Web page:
Last Saturday morning, I joined another thirty residents on a guided nature tour of Holdfast Bay. We visited sand dunes, springs and gullies, learning about local ecosystems and biodiversity from three experienced local guides. We discovered stunningly beautiful remnants of a once thriving natural environment and explored the possibilities for sustainability, community activism, re-conciliation and renewal.
Our first stopover was the Seacliff to Brighton dunes. These dunes constitute the land’s best defense against coastal flooding and erosion. Before European settlement, they supported grasses, sedges, groundcovers, shrubs and trees which stabilized the sand. Sadly, many dune systems along the metropolitan Adelaide coast have now disappeared. By planting over 30,000 native and indigenous plants, a local revegetation project aims to recreate the valuable plant communities that grew there many years ago.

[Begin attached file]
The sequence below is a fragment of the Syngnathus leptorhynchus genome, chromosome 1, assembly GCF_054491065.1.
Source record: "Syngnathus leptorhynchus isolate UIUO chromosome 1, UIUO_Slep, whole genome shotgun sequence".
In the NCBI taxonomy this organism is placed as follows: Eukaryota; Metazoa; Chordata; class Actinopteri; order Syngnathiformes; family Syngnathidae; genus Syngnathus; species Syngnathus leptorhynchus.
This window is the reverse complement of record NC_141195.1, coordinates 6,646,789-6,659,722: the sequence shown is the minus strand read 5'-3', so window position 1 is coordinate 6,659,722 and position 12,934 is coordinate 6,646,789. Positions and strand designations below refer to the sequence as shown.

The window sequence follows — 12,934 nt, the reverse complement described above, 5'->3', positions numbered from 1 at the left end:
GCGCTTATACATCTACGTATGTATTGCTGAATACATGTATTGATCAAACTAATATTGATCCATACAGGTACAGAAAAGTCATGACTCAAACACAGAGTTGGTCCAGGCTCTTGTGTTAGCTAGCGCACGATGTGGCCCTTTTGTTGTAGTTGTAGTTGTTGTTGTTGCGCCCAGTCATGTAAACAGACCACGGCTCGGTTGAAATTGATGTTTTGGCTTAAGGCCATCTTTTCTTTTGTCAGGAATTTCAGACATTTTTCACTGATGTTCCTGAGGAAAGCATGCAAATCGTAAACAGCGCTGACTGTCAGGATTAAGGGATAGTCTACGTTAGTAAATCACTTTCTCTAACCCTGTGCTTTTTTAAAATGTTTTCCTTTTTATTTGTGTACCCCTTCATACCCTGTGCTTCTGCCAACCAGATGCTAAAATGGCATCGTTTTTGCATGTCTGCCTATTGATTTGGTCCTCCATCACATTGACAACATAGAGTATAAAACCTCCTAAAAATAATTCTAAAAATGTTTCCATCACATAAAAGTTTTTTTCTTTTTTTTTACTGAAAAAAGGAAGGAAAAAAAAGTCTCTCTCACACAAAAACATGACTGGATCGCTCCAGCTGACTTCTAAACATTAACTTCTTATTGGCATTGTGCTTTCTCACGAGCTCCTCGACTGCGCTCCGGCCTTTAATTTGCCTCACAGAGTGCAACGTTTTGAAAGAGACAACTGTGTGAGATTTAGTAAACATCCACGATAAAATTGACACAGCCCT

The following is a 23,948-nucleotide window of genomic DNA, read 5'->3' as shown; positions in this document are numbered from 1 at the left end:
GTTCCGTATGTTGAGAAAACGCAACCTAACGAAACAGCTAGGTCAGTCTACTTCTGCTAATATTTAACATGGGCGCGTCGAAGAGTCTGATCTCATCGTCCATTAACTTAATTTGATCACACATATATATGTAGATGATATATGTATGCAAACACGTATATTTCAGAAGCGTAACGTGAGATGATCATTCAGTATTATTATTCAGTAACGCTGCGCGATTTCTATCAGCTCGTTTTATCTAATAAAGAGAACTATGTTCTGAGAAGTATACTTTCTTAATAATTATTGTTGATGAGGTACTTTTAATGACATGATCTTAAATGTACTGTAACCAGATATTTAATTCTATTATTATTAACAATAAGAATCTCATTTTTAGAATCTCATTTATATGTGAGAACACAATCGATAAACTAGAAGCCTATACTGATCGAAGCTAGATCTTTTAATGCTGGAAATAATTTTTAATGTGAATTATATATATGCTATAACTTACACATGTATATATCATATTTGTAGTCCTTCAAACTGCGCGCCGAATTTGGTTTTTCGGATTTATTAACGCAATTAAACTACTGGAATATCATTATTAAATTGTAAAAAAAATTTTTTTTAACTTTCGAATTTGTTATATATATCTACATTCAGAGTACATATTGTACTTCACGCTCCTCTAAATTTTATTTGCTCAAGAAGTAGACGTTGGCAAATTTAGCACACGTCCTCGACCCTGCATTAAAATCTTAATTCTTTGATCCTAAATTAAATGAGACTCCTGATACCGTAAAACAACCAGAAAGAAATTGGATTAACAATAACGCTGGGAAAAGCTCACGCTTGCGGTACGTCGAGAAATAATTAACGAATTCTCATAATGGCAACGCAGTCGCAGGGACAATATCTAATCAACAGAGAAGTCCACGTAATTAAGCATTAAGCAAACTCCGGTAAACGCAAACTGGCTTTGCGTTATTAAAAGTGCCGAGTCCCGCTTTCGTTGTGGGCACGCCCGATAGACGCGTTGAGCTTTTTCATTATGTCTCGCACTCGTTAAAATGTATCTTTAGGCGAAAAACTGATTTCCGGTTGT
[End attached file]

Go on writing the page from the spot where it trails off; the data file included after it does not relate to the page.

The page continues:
Gilbertson Gully follows an ancient seasonal watercourse through a residential area. The Kaurna aboriginal people were the original inhabitants of the region and there are many…
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